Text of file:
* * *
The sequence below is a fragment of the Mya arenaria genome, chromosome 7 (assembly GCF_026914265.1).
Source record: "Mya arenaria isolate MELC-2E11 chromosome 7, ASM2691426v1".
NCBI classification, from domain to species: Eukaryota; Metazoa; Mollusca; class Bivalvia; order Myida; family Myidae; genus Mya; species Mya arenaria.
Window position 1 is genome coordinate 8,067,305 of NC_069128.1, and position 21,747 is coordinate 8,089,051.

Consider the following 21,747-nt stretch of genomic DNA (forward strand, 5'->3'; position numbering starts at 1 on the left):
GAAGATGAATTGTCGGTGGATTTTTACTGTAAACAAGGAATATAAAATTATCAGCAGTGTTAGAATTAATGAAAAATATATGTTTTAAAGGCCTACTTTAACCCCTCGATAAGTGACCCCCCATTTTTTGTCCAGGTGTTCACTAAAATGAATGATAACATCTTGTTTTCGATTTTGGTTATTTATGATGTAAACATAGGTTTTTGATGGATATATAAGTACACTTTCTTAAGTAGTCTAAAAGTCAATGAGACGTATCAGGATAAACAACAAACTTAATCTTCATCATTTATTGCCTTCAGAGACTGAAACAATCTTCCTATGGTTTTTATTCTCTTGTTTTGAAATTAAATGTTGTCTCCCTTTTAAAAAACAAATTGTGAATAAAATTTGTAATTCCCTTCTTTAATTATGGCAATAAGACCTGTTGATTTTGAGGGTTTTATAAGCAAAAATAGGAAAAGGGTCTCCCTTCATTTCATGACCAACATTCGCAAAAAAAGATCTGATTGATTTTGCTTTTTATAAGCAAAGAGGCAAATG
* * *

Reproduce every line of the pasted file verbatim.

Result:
The sequence below is a fragment of the Mya arenaria genome, chromosome 7 (assembly GCF_026914265.1).
Source record: "Mya arenaria isolate MELC-2E11 chromosome 7, ASM2691426v1".
NCBI classification, from domain to species: Eukaryota; Metazoa; Mollusca; class Bivalvia; order Myida; family Myidae; genus Mya; species Mya arenaria.
Window position 1 is genome coordinate 8,067,305 of NC_069128.1, and position 21,747 is coordinate 8,089,051.

Consider the following 21,747-nt stretch of genomic DNA (forward strand, 5'->3'; position numbering starts at 1 on the left):
GAAGATGAATTGTCGGTGGATTTTTACTGTAAACAAGGAATATAAAATTATCAGCAGTGTTAGAATTAATGAAAAATATATGTTTTAAAGGCCTACTTTAACCCCTCGATAAGTGACCCCCCATTTTTTGTCCAGGTGTTCACTAAAATGAATGATAACATCTTGTTTTCGATTTTGGTTATTTATGATGTAAACATAGGTTTTTGATGGATATATAAGTACACTTTCTTAAGTAGTCTAAAAGTCAATGAGACGTATCAGGATAAACAACAAACTTAATCTTCATCATTTATTGCCTTCAGAGACTGAAACAATCTTCCTATGGTTTTTATTCTCTTGTTTTGAAATTAAATGTTGTCTCCCTTTTAAAAAACAAATTGTGAATAAAATTTGTAATTCCCTTCTTTAATTATGGCAATAAGACCTGTTGATTTTGAGGGTTTTATAAGCAAAAATAGGAAAAGGGTCTCCCTTCATTTCATGACCAACATTCGCAAAAAAAGATCTGATTGATTTTGCTTTTTATAAGCAAAGAGGCAAATG